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Title: A STUDY OF GENOTYPING FOR THE MANAGEMENT OF HUMAN PAPILLOMAVIRUS-POSITIVE, CYTOLOGY-NEGATIVE CERVICAL SCREENING RESULTS.
Authors: Schiffman M,  Burk RD,  Boyle S,  Raine-Bennett T,  Katki HA,  Gage JC,  Wentzensen N,  Kornegay JR,  Aldrich C,  Tam T,  Erlich H,  Apple R,  Befano B,  Castle PE
Journal: J Clin Microbiol
Date: 2014 Oct 22
Branches: BB, CGB, HREB
PubMed ID: 25339396
PMC ID: not available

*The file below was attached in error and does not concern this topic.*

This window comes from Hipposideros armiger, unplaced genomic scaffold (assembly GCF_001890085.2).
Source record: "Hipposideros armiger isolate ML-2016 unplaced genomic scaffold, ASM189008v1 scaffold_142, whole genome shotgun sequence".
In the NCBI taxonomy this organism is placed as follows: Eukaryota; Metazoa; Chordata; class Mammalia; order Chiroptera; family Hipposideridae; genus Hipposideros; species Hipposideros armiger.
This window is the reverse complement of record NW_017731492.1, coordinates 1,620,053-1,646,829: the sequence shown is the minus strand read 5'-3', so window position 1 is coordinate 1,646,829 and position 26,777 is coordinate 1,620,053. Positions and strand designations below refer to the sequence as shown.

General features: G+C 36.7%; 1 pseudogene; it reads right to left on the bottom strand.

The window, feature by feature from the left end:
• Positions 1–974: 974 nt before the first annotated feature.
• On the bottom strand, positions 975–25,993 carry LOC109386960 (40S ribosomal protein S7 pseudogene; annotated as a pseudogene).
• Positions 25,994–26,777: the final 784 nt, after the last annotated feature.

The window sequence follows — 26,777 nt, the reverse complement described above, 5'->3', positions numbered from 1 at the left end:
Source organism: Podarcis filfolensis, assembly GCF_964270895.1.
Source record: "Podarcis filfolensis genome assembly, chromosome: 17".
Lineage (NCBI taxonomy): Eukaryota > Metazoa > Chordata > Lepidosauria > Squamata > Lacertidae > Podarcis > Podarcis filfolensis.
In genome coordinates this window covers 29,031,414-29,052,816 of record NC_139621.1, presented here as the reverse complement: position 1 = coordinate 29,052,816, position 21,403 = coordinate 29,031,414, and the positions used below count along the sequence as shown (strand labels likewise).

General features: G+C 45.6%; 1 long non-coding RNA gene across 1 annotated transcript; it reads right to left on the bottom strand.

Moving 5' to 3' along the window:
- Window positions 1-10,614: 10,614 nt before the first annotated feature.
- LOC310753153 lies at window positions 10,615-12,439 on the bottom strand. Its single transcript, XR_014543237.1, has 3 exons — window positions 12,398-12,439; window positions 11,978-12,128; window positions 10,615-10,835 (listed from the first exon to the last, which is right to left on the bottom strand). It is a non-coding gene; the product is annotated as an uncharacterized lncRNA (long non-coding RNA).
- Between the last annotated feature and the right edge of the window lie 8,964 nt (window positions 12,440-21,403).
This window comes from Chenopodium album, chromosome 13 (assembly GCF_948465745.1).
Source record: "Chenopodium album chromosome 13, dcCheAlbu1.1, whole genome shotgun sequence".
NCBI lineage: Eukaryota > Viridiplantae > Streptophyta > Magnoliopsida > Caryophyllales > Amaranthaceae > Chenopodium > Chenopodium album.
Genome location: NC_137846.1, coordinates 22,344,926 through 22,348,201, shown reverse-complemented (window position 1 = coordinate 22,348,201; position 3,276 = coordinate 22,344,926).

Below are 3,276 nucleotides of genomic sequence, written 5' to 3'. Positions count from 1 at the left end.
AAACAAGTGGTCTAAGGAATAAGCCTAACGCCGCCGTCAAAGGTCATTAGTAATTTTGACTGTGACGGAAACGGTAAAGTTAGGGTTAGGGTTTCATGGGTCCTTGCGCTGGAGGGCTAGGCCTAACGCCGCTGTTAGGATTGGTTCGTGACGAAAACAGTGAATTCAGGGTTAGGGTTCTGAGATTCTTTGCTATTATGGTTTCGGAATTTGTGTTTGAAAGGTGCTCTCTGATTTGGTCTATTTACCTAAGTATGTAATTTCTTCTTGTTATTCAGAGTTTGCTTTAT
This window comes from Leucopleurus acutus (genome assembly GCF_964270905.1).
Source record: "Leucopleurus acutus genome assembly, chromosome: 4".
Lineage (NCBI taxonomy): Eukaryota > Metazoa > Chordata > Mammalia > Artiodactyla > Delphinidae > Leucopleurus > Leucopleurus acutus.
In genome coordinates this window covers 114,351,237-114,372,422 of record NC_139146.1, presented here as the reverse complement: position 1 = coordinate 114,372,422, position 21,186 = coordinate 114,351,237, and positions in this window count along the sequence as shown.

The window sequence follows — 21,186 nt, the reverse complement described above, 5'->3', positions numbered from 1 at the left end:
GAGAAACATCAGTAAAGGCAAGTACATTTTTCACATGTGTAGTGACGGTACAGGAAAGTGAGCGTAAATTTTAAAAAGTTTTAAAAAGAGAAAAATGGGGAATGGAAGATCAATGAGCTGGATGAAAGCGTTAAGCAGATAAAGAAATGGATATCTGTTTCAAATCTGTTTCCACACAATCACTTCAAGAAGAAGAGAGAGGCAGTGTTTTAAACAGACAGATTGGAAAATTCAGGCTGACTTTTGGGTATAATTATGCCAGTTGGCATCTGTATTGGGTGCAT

Abstract: Objectives: Effective management of women with HPV-positive, cytology-negative results is critical to the introduction of HPV testing into cervical screening. HPV typing has been recommended for colposcopy triage, but it is not clear which combinations of high-risk HPV types provide clinically useful information. Methods: The study included 18,810 HC2-positive, cytology-negative women aged 30 and older from Kaiser Permanente Northern California. Median follow-up was 475 days (IQR 0-1077, maximum 2217). Baseline specimens from 482 cases of cervical intraepithelial neoplasia grade 3 or cancer (CIN3+) and 3,517 random HC2-positive non-cases were genotyped using 2 PCR-based methods. Using the case-control sampling fractions, 3-year cumulative risks of CIN3+ for each individual high-risk HPV type were calculated. Results: The 3-year cumulative risk of CIN3+ among all HC2-positive, cytology-negative women was 4.7%. Knowing HPV16 status conferred the greatest type-specific risk stratification; HC2-positive/HPV16-positive women had a 10.6% risk of CIN3+ while HC-2 positive/HPV16-negative women had a much lower risk of 2.4%. The next most informative HPV types and their risks in HPV-positive women were: HPV33 (5.9%) and HPV18 (5.9%). With regard to etiologic fraction, 20 of 71 cases of cervical AIS and adenocarcinoma in the cohort were positive for HPV18. Conclusion: HPV16 genotyping provides risk stratification useful to guide management; the risk among HPV16-positive women clearly exceeds the US consensus "risk threshold" for immediate colposcopy referral. HPV18 is of particular interest because of its association with difficult-to-detect glandular lesions. There is less clear clinical value to distinguishing the other high-risk HPV types.